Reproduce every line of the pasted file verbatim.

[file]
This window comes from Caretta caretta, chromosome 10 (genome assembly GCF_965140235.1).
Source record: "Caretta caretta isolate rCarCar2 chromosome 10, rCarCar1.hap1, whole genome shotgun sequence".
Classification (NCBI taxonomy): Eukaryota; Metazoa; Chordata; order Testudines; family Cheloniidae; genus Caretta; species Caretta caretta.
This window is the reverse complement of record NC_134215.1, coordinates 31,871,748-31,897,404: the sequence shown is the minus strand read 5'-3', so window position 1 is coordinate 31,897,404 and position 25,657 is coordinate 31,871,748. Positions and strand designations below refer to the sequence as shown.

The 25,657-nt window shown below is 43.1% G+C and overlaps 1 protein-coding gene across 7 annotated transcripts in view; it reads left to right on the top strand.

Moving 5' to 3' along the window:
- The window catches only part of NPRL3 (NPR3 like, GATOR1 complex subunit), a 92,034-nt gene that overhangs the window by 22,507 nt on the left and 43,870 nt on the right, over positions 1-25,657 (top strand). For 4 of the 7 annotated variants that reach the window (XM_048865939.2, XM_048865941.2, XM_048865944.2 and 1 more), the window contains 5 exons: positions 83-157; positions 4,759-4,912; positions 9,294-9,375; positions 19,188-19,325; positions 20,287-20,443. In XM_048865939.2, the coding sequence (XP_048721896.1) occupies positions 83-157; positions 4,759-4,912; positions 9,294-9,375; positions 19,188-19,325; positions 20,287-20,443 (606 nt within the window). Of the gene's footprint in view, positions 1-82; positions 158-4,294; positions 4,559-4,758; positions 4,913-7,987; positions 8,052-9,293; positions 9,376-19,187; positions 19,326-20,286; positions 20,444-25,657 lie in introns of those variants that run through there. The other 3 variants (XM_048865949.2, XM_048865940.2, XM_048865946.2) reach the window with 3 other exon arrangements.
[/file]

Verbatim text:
This window comes from Caretta caretta, chromosome 10 (genome assembly GCF_965140235.1).
Source record: "Caretta caretta isolate rCarCar2 chromosome 10, rCarCar1.hap1, whole genome shotgun sequence".
Classification (NCBI taxonomy): Eukaryota; Metazoa; Chordata; order Testudines; family Cheloniidae; genus Caretta; species Caretta caretta.
This window is the reverse complement of record NC_134215.1, coordinates 31,871,748-31,897,404: the sequence shown is the minus strand read 5'-3', so window position 1 is coordinate 31,897,404 and position 25,657 is coordinate 31,871,748. Positions and strand designations below refer to the sequence as shown.

The 25,657-nt window shown below is 43.1% G+C and overlaps 1 protein-coding gene across 7 annotated transcripts in view; it reads left to right on the top strand.

Moving 5' to 3' along the window:
- The window catches only part of NPRL3 (NPR3 like, GATOR1 complex subunit), a 92,034-nt gene that overhangs the window by 22,507 nt on the left and 43,870 nt on the right, over positions 1-25,657 (top strand). For 4 of the 7 annotated variants that reach the window (XM_048865939.2, XM_048865941.2, XM_048865944.2 and 1 more), the window contains 5 exons: positions 83-157; positions 4,759-4,912; positions 9,294-9,375; positions 19,188-19,325; positions 20,287-20,443. In XM_048865939.2, the coding sequence (XP_048721896.1) occupies positions 83-157; positions 4,759-4,912; positions 9,294-9,375; positions 19,188-19,325; positions 20,287-20,443 (606 nt within the window). Of the gene's footprint in view, positions 1-82; positions 158-4,294; positions 4,559-4,758; positions 4,913-7,987; positions 8,052-9,293; positions 9,376-19,187; positions 19,326-20,286; positions 20,444-25,657 lie in introns of those variants that run through there. The other 3 variants (XM_048865949.2, XM_048865940.2, XM_048865946.2) reach the window with 3 other exon arrangements.